Government officials and religious leaders have called for the criminalisation of same-sex sexual relations.

The Indonesian Religious Affairs Minister also publicly stated that gay marriage goes against religious norms.

LGBT people have been arrested, prosecuted, and even publicly caned in some regions of Indonesia. 

For multinationals, Indonesia is a prime example of an emerging market  unsupportive of LGBT inclusion.

While anti-LGBT stances are also seen in conservative political movements in more supportive countries, the broader social environment — and the law — enable a more open approach.  

In a recently published article in Human Resource Management, researchers from UNSW Business School in Australia, Brunel University London in the UK, and the University of Guelph in Canada studied the LGBT policies of 12 Western European and US global multinationals from three sectors (pharmaceutical, consumer goods and retail) with a significant presence in Indonesia.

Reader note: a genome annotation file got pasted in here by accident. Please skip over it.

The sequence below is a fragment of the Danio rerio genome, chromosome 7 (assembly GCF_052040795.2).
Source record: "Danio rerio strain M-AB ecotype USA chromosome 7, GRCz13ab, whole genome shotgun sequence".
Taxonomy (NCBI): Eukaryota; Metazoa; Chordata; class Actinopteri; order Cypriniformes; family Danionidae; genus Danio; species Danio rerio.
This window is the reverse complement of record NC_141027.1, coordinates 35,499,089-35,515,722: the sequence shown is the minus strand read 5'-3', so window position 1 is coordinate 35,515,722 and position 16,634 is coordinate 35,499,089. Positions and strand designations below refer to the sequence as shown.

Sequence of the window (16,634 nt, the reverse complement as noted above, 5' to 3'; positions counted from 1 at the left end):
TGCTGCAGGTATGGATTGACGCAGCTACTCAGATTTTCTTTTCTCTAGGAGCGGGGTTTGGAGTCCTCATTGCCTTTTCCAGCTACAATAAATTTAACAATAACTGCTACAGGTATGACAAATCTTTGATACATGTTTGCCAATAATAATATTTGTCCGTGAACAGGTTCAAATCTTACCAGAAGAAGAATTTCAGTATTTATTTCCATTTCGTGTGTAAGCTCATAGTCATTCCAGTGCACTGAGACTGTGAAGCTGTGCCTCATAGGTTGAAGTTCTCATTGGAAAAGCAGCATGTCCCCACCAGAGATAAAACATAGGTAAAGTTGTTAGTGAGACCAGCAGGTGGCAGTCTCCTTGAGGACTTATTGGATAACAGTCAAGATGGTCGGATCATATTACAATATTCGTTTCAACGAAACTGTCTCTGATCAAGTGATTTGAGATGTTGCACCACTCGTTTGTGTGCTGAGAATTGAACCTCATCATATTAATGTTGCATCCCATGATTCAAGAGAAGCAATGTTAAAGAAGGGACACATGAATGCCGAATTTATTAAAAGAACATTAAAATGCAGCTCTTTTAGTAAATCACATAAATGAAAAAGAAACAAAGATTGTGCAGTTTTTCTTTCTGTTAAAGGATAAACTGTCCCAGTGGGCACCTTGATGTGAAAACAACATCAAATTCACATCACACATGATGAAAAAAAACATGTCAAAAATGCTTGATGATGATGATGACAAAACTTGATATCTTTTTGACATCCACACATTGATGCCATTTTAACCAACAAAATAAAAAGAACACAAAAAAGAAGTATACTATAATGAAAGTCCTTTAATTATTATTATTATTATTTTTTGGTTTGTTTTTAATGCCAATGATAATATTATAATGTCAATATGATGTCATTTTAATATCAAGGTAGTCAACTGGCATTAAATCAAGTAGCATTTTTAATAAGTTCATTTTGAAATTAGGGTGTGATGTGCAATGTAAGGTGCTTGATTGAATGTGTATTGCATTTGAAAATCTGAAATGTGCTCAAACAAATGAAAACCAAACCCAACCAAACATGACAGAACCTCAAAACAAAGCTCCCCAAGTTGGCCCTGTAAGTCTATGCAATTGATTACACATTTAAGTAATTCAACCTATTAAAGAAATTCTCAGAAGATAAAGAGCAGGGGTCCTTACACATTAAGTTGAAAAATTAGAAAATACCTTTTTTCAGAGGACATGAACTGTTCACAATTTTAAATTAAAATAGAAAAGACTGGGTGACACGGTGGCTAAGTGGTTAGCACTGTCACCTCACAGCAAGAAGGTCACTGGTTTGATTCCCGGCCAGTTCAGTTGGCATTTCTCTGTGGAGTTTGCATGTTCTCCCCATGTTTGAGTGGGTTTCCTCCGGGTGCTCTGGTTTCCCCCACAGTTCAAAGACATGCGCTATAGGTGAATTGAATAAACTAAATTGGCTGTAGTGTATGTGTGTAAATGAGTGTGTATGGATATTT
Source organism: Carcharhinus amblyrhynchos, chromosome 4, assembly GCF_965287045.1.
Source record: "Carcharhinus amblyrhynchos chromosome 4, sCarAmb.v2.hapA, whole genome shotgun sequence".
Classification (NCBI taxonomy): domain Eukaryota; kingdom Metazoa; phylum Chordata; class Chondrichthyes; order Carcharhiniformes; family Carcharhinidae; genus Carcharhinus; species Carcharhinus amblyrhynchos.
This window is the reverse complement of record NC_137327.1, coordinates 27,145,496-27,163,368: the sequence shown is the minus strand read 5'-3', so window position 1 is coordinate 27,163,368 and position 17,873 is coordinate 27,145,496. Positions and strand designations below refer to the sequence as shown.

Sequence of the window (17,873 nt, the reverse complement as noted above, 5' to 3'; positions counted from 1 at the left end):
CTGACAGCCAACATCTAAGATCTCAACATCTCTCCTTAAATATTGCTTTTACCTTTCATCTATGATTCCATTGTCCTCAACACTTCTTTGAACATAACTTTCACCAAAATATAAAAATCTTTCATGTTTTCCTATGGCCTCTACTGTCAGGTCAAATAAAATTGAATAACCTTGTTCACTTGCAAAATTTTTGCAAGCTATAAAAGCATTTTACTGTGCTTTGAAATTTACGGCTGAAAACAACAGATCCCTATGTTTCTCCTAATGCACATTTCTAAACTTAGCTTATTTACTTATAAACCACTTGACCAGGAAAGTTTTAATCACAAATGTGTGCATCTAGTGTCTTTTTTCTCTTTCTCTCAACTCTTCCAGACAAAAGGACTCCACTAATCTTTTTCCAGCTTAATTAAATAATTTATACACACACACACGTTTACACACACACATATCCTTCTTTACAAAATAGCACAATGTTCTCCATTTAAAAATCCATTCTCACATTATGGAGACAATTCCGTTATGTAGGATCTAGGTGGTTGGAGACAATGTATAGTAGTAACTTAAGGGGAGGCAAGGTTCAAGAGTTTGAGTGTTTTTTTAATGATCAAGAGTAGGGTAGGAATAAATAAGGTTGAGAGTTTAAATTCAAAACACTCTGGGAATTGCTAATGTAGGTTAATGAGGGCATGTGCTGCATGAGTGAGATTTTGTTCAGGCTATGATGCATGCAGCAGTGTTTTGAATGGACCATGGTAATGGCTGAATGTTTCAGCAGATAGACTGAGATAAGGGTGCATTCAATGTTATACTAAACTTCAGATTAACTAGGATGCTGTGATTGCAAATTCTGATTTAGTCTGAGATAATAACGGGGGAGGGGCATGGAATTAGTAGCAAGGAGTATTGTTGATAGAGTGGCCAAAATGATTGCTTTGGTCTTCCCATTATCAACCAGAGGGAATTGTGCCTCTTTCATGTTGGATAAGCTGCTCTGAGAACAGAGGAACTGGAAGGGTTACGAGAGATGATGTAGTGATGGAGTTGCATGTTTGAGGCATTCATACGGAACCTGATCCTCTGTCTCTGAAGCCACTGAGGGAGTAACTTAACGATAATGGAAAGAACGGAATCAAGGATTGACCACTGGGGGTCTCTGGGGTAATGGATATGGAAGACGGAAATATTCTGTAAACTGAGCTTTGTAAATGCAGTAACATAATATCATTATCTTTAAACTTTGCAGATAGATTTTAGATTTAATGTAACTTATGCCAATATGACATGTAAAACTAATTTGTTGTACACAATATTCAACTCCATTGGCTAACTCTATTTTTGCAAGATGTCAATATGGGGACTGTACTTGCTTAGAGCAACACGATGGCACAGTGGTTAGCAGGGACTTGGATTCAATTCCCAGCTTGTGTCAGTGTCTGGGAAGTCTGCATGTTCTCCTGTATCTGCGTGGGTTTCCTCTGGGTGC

All 12 companies had a local headquarters in Jakarta and also operated factories in other parts of the country.

The adoption of LGBT policies by the companies’ global headquarters resulted in notable tensions, particularly for those that supported LGBT rights on social media pages visible to Indonesians. 

Five had implemented some form of LGBT policies internally, but none publicly advocated for LGBT rights, which according to local managers would provoke governments and upset current or potential customers. 

Many interviewees pointed to examples of organisations that had faced boycotts or other issues with the government over supporting LGBT rights.